Adventurer
Er, the systems I have quoted were to prove that at the time Paizo published their milestone products, there were other systems on the market that were more in tune with design tendencies.

For recently released examples of modern fantasy design:
<snip>
The key differences:
1. Shorter GM preparation time.
2. Shorter Player introduction time.
3. Meaningful tactical choices backed by (usually) lower mechanical complexity.

All of them are recent, all of them are pretty good (I am partial to games I run/prepared to run/preparing to run: Whitehack 3E, CortexPrime hack, Vaesen, and Achtung Cthulhu).
You seem to be following a fallacy that equates tabletop RPG design to technological development which is just not how it works.

Tabletop RPG design is mostly driven by personal tastes, not some universally recognized progression towards "modern" or even "simpler" design. Not everyone wants a lighter game. That you do is fine but do not assume it's some universal constant.

If you need some examples we can start with Call of Cthulhu mentioned earlier in the thread which is a 40 year old system that seems to be doing just fine these days. Savage Worlds is a lighter system that's been around for 20 years and is doing pretty well too. FG Star Wars/Genesys is not what I would call rules-light and it's been around for ten years as a consistently popular system.

And to bring it all back to your original post I don't see any connection between any of those systems and their management style or how they treat people. Paizo's games are one thing - how they manage their business is a completely different thing.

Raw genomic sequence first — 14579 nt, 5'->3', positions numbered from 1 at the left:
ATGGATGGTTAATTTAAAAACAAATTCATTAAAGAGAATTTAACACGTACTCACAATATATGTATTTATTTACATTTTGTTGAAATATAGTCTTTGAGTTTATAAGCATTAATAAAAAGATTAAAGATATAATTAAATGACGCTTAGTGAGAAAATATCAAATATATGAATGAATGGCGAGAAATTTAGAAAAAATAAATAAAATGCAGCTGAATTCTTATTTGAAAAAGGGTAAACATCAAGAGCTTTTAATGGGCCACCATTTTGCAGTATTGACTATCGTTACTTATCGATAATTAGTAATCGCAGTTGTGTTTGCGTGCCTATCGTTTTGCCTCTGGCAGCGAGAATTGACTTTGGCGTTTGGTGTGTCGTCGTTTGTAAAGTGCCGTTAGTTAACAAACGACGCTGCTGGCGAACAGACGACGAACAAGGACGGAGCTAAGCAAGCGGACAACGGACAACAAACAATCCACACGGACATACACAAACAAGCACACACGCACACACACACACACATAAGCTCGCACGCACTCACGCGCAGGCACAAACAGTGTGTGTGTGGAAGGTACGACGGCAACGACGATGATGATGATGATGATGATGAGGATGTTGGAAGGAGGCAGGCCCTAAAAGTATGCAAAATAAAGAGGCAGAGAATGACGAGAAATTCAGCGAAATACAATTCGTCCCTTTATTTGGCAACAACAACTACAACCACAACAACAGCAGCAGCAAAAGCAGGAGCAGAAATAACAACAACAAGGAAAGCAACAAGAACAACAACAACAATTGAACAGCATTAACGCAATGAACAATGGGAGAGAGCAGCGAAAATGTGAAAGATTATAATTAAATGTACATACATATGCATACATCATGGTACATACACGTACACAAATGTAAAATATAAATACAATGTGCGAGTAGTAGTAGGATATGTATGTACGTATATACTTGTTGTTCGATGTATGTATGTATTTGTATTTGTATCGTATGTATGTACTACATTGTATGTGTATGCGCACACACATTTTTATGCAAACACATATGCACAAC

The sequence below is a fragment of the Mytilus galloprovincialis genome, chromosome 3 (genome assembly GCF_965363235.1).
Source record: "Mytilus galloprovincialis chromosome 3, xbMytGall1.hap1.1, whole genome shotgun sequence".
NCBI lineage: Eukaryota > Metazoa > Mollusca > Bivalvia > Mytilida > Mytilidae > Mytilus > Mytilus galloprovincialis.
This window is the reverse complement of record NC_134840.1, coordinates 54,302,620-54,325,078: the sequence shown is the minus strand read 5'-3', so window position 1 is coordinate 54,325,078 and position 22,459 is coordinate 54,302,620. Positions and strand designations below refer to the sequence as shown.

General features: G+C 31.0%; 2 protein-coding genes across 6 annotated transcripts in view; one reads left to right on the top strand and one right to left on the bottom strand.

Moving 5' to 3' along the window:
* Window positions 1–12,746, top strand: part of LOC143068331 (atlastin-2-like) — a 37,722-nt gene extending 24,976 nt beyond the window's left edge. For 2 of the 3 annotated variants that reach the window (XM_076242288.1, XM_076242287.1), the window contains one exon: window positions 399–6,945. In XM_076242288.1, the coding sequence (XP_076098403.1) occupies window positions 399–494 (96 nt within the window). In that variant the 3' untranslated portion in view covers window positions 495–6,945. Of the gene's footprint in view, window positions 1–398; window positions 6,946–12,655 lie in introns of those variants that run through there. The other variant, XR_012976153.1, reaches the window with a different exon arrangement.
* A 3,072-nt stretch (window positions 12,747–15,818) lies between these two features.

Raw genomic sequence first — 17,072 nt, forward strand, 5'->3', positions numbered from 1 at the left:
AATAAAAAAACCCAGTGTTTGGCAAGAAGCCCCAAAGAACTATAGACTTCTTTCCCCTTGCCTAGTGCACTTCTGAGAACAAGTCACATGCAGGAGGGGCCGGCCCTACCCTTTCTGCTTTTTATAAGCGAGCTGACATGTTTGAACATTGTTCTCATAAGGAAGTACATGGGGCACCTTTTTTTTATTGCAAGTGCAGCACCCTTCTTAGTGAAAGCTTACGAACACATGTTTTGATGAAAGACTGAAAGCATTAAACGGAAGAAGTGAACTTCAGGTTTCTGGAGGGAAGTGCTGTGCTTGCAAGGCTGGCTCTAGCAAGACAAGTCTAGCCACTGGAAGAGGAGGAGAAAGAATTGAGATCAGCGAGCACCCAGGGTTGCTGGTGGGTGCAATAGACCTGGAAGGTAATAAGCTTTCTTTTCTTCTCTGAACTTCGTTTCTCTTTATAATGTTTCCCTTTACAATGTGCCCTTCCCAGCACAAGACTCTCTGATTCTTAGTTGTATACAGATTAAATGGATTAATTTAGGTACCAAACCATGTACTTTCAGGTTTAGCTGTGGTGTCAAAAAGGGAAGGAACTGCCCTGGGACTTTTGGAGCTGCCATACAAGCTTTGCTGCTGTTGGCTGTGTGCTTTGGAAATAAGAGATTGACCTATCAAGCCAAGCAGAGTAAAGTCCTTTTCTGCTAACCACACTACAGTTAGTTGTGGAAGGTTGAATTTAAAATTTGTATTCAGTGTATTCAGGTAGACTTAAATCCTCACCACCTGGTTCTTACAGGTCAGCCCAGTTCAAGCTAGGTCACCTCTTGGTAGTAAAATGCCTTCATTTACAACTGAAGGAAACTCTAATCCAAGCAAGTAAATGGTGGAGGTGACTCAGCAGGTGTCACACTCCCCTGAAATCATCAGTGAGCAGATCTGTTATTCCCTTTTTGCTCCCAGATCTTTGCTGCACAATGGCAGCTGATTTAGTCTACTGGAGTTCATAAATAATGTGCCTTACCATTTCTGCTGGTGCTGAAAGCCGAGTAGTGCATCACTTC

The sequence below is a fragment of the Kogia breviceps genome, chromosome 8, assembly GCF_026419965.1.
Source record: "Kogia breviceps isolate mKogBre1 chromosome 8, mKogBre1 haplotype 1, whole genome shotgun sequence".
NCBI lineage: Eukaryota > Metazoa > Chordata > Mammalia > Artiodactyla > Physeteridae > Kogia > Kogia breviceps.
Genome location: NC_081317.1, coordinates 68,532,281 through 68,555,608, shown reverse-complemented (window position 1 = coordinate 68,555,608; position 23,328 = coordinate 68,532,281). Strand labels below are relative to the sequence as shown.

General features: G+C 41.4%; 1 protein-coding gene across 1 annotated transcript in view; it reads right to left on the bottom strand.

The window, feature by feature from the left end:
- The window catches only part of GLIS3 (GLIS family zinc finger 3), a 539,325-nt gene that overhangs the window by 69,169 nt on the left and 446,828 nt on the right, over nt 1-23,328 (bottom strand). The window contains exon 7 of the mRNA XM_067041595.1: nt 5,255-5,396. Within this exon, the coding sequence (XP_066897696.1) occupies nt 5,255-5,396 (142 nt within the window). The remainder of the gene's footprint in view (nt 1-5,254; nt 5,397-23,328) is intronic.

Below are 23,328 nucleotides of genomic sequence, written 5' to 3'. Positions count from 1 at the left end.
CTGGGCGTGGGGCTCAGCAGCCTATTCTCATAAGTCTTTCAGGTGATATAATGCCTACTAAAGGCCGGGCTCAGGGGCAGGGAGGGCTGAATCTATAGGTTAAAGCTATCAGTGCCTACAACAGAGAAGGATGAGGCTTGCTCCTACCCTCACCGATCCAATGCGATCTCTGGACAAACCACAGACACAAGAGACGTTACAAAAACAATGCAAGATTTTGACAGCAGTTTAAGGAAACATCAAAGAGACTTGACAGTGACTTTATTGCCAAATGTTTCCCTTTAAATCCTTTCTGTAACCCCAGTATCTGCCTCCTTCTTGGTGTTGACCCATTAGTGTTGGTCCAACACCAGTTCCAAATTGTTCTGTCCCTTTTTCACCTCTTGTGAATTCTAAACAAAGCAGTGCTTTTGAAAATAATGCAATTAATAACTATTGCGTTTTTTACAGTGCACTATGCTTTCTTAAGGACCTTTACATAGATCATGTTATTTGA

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MGibster

Legend
I'm not an RPG insider, so I don't really understand the labor needs of most game companies. It's been my impression from discussions here, that it's fairly uncommon for a writer to make their whole living off of writing game material. Even Mike Pondsmith moved on to greener pastures when he wasn't making enough from his many wonderful games. I'm very interested in seeing how this plays out. As someone pointed out, it's a worker's market right now and RPG writers have more power now than they've ever had before.
 

Campbell

Relaxed Intensity
I love the version of 2d20 seen in Conan and Infinity, but it's hardly a good example of lightweight, low prep design. Conan has intricate talent trees, detailed systems for combat (with hit locations and armor per location) and social conflicts. Rules heft wise I consider it pretty on par with Pathfinder Second Edition, Edge of the Empire, Chronicles of Darkness, and Legend of the Five Rings. All excellent modern games by the way.
 

Unions do not kill businesses. They are there to improve working conditions (and frankly, in the time of COVID pandemic, many companies were initially rather lacking in this regard).